Granted, there are several factors that play a role in the path a wrestler takes in their career, but based on pure skill alone, there is a clear answer for who could represent the steel city next on the main stream stage. When I first talked to Lee Moriarty at a Pro Wrestling Express event, he was a quiet, respectful student of one of the most respected veterans of Pittsburgh, Brandon K. When Brandon told me, “Lee is going to be really good,” I knew the endorsement meant that the young trainee must’ve done well learning the basics. However, when I called the action for his debut match in late-2015, it was clear that Lee Moriarty was well beyond basic. Using a Japanese-inspired approach with an influence of European technical skills and just 22 years old at the time, the rookie carried himself in the squared circle at the level of an athlete with years of experience. He absorbed professional wrestling knowledge as quickly as the sport itself consumed him just over a decade ago when he discovered it.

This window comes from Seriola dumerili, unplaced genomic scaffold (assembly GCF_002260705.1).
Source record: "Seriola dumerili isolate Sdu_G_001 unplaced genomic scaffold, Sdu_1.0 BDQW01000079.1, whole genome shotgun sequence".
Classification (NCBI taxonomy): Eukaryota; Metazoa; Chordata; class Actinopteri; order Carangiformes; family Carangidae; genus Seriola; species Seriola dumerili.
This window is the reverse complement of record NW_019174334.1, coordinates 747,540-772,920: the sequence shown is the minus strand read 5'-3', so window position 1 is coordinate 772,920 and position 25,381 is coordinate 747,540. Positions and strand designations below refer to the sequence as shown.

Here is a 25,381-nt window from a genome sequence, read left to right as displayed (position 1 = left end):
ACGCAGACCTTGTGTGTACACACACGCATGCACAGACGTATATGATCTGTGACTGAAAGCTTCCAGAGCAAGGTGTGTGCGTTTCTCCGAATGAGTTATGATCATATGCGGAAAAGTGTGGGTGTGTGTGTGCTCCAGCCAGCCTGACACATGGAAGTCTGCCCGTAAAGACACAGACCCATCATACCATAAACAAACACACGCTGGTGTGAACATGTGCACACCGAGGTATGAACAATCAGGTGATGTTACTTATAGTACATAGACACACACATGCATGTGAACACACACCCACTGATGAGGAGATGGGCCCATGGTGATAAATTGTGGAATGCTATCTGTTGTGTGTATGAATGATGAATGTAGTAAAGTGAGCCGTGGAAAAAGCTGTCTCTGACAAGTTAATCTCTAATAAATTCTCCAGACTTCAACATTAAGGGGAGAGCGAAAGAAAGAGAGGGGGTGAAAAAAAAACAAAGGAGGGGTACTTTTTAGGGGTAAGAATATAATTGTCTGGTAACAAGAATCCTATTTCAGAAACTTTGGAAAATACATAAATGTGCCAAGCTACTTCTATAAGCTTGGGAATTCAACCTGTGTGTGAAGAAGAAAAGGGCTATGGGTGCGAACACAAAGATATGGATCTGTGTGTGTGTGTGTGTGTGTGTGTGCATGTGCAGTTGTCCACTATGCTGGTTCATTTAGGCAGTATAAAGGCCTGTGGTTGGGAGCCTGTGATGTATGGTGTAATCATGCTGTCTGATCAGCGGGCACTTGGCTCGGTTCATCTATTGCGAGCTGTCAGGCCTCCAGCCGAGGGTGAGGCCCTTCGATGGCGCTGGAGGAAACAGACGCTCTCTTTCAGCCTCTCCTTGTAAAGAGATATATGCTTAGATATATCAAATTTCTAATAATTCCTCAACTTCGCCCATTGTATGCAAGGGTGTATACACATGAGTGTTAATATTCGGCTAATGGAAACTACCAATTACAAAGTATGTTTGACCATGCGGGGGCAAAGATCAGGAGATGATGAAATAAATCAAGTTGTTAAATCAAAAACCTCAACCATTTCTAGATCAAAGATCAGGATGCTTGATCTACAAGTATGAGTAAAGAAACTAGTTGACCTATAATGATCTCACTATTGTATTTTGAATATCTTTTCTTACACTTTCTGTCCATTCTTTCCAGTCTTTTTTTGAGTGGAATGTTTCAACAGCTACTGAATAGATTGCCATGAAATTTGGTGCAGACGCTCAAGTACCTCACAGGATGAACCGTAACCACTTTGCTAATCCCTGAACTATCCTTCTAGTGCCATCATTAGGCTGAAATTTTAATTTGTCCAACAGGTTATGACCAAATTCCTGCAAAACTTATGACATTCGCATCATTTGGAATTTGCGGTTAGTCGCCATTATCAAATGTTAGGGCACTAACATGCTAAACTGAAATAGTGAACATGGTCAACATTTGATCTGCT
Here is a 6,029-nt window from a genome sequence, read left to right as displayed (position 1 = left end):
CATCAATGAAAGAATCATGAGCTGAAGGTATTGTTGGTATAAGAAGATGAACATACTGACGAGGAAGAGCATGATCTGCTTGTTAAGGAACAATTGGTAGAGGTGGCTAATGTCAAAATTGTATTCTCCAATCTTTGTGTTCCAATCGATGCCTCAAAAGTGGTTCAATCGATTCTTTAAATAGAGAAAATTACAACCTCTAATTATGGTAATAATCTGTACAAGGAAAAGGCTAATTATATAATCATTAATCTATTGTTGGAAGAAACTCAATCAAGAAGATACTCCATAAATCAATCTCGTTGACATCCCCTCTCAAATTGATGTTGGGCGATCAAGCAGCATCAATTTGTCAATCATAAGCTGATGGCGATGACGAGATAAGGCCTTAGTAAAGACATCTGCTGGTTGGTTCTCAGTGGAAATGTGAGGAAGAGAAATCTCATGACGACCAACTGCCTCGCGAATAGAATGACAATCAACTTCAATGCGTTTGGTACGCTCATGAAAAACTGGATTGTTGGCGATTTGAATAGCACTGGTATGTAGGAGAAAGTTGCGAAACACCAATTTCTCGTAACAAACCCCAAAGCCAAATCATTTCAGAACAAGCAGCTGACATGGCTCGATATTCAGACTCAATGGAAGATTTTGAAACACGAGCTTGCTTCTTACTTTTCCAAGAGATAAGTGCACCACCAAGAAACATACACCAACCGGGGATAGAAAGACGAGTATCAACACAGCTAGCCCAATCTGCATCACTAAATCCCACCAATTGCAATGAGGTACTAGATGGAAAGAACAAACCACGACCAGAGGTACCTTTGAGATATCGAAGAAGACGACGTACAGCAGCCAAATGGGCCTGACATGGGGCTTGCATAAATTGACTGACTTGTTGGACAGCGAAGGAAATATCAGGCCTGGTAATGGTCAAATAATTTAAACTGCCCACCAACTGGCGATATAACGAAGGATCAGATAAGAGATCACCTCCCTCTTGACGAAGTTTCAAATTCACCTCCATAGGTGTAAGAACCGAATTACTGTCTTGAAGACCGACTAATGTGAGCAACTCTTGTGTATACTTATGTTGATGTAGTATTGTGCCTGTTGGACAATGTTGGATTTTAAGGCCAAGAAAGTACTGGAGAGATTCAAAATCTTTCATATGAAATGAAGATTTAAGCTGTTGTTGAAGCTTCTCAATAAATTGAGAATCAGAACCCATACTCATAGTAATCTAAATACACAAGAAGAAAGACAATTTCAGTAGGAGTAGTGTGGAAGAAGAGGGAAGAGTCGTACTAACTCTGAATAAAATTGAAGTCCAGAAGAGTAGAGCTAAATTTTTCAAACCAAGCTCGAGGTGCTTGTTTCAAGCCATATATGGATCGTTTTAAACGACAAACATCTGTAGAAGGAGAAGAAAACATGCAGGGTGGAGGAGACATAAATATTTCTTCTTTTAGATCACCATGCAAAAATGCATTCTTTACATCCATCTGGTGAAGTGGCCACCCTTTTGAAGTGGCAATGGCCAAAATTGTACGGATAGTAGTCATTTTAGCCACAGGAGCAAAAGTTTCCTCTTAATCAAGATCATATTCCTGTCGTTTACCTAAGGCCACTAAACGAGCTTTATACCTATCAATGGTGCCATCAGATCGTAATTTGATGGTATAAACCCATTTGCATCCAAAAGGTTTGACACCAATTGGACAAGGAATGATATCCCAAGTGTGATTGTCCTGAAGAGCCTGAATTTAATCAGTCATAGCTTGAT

“I was home alone channel surfing and come across The Boogeyman. His entrance was enough to make me stop and watch what was going to happen next. I immediately became obsessed from that moment on. Nothing else came close to keeping my interest like wrestling has,” Lee explained.
However, professional wrestling wasn’t his first exposure or interest in athletics. Moriaty played sports extensively throughout his school years, which allowed him to use that athleticism to transition to the sports entertainment genre.
“I studied Tae Kwon Do for a bit around the same time I started watching wrestling, and played on my high school rugby team. Both sports helped me prepare for wrestling mentally and physically because both sports require thick skin and discipline.”